It's never a good sign when a network security company prominently features on its website home page an "urgent message" to customers "regarding their product security." But on Thursday that's what greeted visitors to the Internet home of EMC subsidiary RSA Security, which posted an open letter from company Chairman Arthur Coviello Jr. (Also see: Hacked and now vandalized, HBGary pulls out of RSA) In his message, Coviello tells customers, "Like any large company, EMC experiences and successfully repels multiple cyber attacks on its IT infrastructure every day. Recently, our security systems identified an extremely sophisticated cyber attack in progress being mounted against RSA." How unfortunate for RSA, but why is he telling us about it? Oh, maybe this is why: "Our investigation has led us to believe that the attack is in the category of an Advanced Persistent Threat (APT). Our investigation also revealed that the attack resulted in certain information being extracted from RSA's systems. Some of that information is specifically related to RSA's SecurID two-factor authentication products. While at this time we are confident that the information extracted does not enable a successful direct attack on any of our RSA SecurID customers, this information could potentially be used to reduce the effectiveness of a current two-factor authentication implementation as part of a broader attack. We are very actively communicating this situation to RSA customers and providing immediate steps for them to take to strengthen their SecurID implementations." Ruh-roh. If there's one thing security customers hate to hear, it's that a security incident targeting their security software vendor may make their enterprise security less secure. This tends to make customers insecure. And RSA has plenty of SecurID customers -- more than 40 million as of 2009. Further, SecurID tracks the identities of more than 250 million people, according to the New York Times. Among RSA's customers are HDFC Bank, Boeing Employee Credit Union, Lockheed Martin, Canon U.S.A. and federal, state and local government agencies. Coviello tries to combine his dire warning with reassurances: "We have no evidence that customer security related to other RSA products has been similarly impacted. We are also confident that no other EMC products were impacted by this attack. It is important to note that we do not believe that either customer or employee personally identifiable information was compromised as a result of this incident." "We have no evidence"..."We are also confident"..."we do not believe"... there's not much definitive here. And while RSA absolutely did the right thing by being up-front about the breach (assuming it was up-front), if I were a customer, I'd be understandably concerned. And if I worked in marketing for RSA, I'd be hating my job right about now.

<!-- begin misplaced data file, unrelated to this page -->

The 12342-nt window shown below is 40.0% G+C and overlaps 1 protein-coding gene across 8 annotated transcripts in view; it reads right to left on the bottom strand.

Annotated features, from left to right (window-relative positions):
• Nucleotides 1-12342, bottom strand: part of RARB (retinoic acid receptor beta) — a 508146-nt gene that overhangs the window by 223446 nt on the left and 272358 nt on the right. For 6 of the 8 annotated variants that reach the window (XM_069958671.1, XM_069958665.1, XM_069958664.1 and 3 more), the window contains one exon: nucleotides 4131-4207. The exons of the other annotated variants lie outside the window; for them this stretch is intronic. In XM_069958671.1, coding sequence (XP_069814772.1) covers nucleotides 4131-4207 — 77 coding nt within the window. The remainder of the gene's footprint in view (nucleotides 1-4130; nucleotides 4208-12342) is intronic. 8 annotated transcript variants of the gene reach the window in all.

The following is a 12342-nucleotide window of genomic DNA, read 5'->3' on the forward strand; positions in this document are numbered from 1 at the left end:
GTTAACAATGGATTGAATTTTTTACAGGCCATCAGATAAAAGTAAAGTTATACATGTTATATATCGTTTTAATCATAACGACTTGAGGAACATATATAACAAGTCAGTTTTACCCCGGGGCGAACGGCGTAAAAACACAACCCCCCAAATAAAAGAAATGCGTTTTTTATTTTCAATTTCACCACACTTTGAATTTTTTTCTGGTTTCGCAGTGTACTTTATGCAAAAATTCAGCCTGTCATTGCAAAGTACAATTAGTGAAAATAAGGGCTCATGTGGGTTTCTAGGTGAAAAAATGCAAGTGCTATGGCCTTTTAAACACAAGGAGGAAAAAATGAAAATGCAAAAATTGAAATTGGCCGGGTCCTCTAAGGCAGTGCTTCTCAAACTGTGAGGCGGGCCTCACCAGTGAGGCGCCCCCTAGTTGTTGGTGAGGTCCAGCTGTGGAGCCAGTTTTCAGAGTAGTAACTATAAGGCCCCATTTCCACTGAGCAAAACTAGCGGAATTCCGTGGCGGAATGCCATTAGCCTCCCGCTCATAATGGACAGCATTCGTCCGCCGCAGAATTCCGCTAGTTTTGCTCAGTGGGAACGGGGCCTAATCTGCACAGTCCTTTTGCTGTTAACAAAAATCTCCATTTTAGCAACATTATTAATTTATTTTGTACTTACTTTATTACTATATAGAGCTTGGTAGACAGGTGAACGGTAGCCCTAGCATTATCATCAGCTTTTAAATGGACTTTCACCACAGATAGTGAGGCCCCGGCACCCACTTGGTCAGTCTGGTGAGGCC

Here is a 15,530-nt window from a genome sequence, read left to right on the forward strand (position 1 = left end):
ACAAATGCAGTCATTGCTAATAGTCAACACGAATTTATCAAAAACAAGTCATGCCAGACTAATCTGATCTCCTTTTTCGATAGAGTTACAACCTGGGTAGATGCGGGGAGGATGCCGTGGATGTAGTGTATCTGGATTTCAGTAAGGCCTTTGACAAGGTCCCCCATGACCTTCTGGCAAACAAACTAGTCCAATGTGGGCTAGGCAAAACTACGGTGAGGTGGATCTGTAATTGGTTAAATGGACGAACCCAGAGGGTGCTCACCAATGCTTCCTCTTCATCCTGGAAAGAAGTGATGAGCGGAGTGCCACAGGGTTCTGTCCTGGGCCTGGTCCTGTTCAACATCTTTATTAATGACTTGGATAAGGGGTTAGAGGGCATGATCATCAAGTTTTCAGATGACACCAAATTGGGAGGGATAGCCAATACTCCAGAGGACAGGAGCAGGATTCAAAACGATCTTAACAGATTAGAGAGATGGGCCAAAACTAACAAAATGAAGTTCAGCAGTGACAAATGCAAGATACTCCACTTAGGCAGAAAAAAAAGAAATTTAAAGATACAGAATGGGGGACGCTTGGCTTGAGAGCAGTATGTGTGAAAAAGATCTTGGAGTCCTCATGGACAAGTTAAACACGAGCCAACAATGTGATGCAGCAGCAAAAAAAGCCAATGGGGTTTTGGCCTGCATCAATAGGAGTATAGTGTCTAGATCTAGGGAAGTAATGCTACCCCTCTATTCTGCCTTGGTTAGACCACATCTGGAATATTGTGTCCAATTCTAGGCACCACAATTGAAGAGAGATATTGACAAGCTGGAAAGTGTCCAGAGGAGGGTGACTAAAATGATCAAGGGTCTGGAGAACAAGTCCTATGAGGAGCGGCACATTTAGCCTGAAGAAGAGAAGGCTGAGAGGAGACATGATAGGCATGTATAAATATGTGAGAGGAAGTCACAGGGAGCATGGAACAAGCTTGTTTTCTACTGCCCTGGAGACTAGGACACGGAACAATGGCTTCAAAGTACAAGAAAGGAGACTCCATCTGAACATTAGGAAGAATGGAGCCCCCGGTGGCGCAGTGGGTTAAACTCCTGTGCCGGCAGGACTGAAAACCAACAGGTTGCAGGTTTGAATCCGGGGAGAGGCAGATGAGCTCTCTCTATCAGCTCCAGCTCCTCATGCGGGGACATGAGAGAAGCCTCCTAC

Chris Nerney writes about the business side of technology market strategies and trends, legal issues, leadership changes, mergers, venture capital, IPOs and technology stocks. Follow him on Twitter @ChrisNerney.